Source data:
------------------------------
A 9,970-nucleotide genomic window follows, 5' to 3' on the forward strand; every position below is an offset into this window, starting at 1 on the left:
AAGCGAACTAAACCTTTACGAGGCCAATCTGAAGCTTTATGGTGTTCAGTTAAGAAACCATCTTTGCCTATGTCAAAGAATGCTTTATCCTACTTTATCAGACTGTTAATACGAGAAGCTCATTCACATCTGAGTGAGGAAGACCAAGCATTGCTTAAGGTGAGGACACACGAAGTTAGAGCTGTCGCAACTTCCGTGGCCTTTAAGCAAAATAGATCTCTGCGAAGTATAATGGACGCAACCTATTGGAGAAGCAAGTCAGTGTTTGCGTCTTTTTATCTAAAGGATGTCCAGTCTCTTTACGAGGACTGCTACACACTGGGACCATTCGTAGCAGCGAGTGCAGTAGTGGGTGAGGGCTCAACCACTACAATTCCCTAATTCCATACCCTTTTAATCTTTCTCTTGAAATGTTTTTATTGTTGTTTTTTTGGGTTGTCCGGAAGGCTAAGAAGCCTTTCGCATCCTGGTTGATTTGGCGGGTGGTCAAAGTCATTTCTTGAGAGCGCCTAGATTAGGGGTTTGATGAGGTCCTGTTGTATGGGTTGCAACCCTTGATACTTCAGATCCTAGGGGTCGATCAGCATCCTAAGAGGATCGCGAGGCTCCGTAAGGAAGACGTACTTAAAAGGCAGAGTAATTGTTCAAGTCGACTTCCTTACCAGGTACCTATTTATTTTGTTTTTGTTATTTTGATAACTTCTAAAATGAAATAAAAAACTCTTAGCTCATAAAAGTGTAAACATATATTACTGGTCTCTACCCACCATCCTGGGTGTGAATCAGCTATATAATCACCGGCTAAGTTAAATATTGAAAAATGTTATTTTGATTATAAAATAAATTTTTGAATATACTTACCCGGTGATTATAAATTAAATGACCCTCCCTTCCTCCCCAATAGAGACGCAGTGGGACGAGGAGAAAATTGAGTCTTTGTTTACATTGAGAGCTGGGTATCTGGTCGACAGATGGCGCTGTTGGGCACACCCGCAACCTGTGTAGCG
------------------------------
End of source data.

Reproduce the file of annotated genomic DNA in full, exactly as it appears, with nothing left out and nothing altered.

A 9,970-nucleotide genomic window follows, 5' to 3' on the forward strand; every position below is an offset into this window, starting at 1 on the left:
AAGCGAACTAAACCTTTACGAGGCCAATCTGAAGCTTTATGGTGTTCAGTTAAGAAACCATCTTTGCCTATGTCAAAGAATGCTTTATCCTACTTTATCAGACTGTTAATACGAGAAGCTCATTCACATCTGAGTGAGGAAGACCAAGCATTGCTTAAGGTGAGGACACACGAAGTTAGAGCTGTCGCAACTTCCGTGGCCTTTAAGCAAAATAGATCTCTGCGAAGTATAATGGACGCAACCTATTGGAGAAGCAAGTCAGTGTTTGCGTCTTTTTATCTAAAGGATGTCCAGTCTCTTTACGAGGACTGCTACACACTGGGACCATTCGTAGCAGCGAGTGCAGTAGTGGGTGAGGGCTCAACCACTACAATTCCCTAATTCCATACCCTTTTAATCTTTCTCTTGAAATGTTTTTATTGTTGTTTTTTTGGGTTGTCCGGAAGGCTAAGAAGCCTTTCGCATCCTGGTTGATTTGGCGGGTGGTCAAAGTCATTTCTTGAGAGCGCCTAGATTAGGGGTTTGATGAGGTCCTGTTGTATGGGTTGCAACCCTTGATACTTCAGATCCTAGGGGTCGATCAGCATCCTAAGAGGATCGCGAGGCTCCGTAAGGAAGACGTACTTAAAAGGCAGAGTAATTGTTCAAGTCGACTTCCTTACCAGGTACCTATTTATTTTGTTTTTGTTATTTTGATAACTTCTAAAATGAAATAAAAAACTCTTAGCTCATAAAAGTGTAAACATATATTACTGGTCTCTACCCACCATCCTGGGTGTGAATCAGCTATATAATCACCGGCTAAGTTAAATATTGAAAAATGTTATTTTGATTATAAAATAAATTTTTGAATATACTTACCCGGTGATTATAAATTAAATGACCCTCCCTTCCTCCCCAATAGAGACGCAGTGGGACGAGGAGAAAATTGAGTCTTTGTTTACATTGAGAGCTGGGTATCTGGTCGACAGATGGCGCTGTTGGGCACACCCGCAACCTGTGTAGCG